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Ticket #27 (closed enhancement: fixed)

Opened 9 years ago

Last modified 9 years ago

Cobra native Language support for explicitly sized arrays

Reported by: hopscc Owned by: Chuck
Priority: major Milestone:
Component: Cobra Compiler Version: 0.8.0
Keywords: Cc:

Description

Cobra needs to support natively the declaration of an array of a specific size (e.g 256 elements) mainly for easy interfacing with .NET
classes and methods that take arrays as buffers ( e.g for IO)

Currently Spec of an array size gives an error message
"Explicit array sizes are not currently supported."
have to fall back to C#.

see discussion  Explicit array sizes

Attachments

explicitArraySize.patch Download (4.7 KB) - added by hopscc 9 years ago.
patch for sized array as dcl type
explicitArraySizeErrorMod.patch Download (1.3 KB) - added by hopscc 9 years ago.
alternate patch indicating supported syntax
160-UseArrays.cobra Download (2.3 KB) - added by hopscc 9 years ago.
Arrays HowTo? example

Change History

Changed 9 years ago by hopscc

patch for sized array as dcl type

Changed 9 years ago by hopscc

explicitArraySize.patch is patch for providing sized arrays as declaration type
e.g.

buf as Byte[256]
intArr as int[10]

Changed 9 years ago by hopscc

alternate patch indicating supported syntax

Changed 9 years ago by hopscc

explicitArraySizeErrorMod.patch is alternate patch to the above.
If the sized array declaration is not supported this fixes the error message to
indicate the supported syntax

Changed 9 years ago by hopscc

  • owner set to Chuck
  • status changed from new to assigned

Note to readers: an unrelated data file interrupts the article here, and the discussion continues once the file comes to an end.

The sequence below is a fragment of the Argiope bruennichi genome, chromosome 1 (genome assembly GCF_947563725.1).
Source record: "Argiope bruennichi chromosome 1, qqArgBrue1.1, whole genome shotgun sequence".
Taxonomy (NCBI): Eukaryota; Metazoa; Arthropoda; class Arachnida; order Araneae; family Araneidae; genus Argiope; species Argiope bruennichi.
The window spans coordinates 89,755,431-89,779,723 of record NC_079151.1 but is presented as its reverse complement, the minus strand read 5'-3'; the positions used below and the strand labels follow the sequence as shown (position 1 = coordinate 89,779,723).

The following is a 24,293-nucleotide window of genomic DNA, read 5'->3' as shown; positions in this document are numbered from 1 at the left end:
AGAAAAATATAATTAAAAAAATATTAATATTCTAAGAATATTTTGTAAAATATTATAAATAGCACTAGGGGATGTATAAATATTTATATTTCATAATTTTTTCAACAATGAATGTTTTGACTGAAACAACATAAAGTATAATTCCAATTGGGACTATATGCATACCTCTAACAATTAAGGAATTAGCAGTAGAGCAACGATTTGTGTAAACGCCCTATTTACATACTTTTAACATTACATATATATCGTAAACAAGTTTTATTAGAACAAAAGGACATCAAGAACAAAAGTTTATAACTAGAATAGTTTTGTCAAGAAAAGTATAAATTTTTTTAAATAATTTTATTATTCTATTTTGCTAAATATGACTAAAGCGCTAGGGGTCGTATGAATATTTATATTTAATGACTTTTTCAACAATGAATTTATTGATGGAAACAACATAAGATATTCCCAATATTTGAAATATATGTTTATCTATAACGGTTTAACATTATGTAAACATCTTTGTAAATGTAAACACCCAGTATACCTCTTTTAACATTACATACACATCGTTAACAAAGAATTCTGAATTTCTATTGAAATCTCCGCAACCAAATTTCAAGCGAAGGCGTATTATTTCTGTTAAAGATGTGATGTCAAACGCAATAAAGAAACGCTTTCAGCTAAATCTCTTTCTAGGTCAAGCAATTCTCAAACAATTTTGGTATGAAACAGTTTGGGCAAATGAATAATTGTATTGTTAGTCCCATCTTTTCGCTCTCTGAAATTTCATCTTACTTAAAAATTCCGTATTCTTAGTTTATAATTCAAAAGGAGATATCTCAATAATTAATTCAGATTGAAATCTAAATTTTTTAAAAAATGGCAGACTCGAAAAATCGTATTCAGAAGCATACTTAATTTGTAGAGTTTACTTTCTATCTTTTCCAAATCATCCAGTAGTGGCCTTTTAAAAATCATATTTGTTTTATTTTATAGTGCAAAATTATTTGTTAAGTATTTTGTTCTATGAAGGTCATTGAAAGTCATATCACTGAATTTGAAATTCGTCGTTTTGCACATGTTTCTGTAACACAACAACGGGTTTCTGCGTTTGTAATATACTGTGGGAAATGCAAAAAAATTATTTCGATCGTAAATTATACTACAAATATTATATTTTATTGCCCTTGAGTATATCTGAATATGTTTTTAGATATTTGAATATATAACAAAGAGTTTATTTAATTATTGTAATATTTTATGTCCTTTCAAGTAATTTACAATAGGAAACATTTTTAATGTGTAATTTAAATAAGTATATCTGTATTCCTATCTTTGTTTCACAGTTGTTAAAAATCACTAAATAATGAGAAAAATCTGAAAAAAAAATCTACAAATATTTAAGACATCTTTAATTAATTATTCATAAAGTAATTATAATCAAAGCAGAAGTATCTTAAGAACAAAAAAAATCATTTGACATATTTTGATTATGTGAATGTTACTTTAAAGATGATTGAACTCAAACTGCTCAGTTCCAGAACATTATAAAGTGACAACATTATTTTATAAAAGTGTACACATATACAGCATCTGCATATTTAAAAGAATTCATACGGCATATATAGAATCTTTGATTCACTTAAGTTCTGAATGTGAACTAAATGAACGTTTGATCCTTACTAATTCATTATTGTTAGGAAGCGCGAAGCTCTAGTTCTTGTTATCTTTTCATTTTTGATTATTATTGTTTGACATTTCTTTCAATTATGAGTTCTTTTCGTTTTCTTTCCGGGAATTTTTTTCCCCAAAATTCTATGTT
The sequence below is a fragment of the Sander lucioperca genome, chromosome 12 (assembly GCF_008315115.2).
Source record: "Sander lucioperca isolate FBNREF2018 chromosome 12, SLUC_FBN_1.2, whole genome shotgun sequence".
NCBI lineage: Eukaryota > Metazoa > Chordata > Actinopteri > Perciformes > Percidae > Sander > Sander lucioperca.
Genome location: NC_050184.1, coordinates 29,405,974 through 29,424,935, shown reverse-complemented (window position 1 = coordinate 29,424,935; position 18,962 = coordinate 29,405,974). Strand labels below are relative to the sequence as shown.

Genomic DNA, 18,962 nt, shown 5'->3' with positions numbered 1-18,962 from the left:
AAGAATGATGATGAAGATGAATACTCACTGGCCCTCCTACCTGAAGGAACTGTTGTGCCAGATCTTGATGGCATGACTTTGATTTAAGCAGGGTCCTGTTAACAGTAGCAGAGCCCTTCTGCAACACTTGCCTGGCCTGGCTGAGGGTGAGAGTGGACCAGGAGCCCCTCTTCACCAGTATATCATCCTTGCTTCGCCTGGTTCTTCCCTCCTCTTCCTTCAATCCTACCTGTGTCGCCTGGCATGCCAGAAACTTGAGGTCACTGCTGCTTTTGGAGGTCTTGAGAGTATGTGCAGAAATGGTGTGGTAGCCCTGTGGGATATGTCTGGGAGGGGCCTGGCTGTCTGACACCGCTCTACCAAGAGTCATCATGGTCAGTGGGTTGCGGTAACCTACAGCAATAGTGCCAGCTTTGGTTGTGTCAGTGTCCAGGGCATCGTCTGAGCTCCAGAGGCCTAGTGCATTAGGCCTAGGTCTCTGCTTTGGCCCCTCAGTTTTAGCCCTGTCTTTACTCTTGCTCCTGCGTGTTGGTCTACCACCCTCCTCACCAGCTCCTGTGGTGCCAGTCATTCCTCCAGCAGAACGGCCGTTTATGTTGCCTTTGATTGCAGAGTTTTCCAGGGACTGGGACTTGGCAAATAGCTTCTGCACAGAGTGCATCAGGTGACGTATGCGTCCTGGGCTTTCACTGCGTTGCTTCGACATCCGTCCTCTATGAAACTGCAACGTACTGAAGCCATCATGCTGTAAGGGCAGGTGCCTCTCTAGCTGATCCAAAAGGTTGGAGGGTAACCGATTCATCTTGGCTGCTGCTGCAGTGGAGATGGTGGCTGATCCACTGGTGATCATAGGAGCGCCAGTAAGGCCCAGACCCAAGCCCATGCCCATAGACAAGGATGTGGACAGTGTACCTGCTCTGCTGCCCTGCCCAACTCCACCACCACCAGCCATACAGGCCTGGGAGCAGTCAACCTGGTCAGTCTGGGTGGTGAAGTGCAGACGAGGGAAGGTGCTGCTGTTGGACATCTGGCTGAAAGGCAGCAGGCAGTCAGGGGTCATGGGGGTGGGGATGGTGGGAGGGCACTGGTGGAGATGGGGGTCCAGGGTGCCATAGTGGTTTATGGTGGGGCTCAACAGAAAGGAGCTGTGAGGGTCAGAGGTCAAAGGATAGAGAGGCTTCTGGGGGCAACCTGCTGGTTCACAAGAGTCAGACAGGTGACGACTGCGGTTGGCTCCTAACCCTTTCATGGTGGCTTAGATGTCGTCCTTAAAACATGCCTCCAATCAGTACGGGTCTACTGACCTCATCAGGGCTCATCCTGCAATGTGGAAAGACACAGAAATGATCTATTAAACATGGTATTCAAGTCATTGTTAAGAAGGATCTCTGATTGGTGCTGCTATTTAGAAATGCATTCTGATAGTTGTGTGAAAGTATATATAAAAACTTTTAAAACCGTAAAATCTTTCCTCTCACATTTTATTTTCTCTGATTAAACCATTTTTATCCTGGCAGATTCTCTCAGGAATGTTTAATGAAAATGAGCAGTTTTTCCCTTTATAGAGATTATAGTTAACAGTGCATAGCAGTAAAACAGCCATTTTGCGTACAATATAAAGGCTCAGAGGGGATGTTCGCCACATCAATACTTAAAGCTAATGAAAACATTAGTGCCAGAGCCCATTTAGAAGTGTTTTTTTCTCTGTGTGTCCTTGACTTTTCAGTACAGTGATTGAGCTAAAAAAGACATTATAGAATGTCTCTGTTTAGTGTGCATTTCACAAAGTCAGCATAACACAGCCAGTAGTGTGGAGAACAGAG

Changed 9 years ago by hopscc

Arrays HowTo? example

Changed 9 years ago by hopscc

Last File is an arrays example for the HowTos?.

Changed 9 years ago by Chuck

Check out the C# arrays tutorial at  http://msdn.microsoft.com/en-us/library/aa288453(VS.71).aspx

It never shows an array size being part of the type. Also, the tutorial explicitly states early on:

"Another detail is that the size of the array is not part of its type as it is in the C language. This allows you to declare an array and assign any array of int objects to it, regardless of the array's length."

This is counter to the premise of this ticket's description that we need this syntax for "easy interfacing with .NET classes and methods that take arrays as buffers" since C# itself doesn't have this.

Also, arrays were already added to Cobra for easy interfacing with .NET classes and methods. Outside of multidim arrays (which are not common and possibly even non-existent in the .NET std lib), I don't know of any problems. If you know of a problem, please provide the code and the desired behavior.

The sample code with this ticket says:

lottaNums = int[](10)  # dynamic typing explicitly sized array

That's not dynamic typing. It's type inference equivalent to:

lottaNums as int[] = int[](10)

It *is* dynamically sized, but that's no different than C#:

int[] lottaNums = new int[10];

The Cobra syntax of "<array type>(<num args>)" follows all other object creation which is "<type>(<args>)".

I think all that's needed is a better error message saying that size is not part of the type, providing the syntax for creation.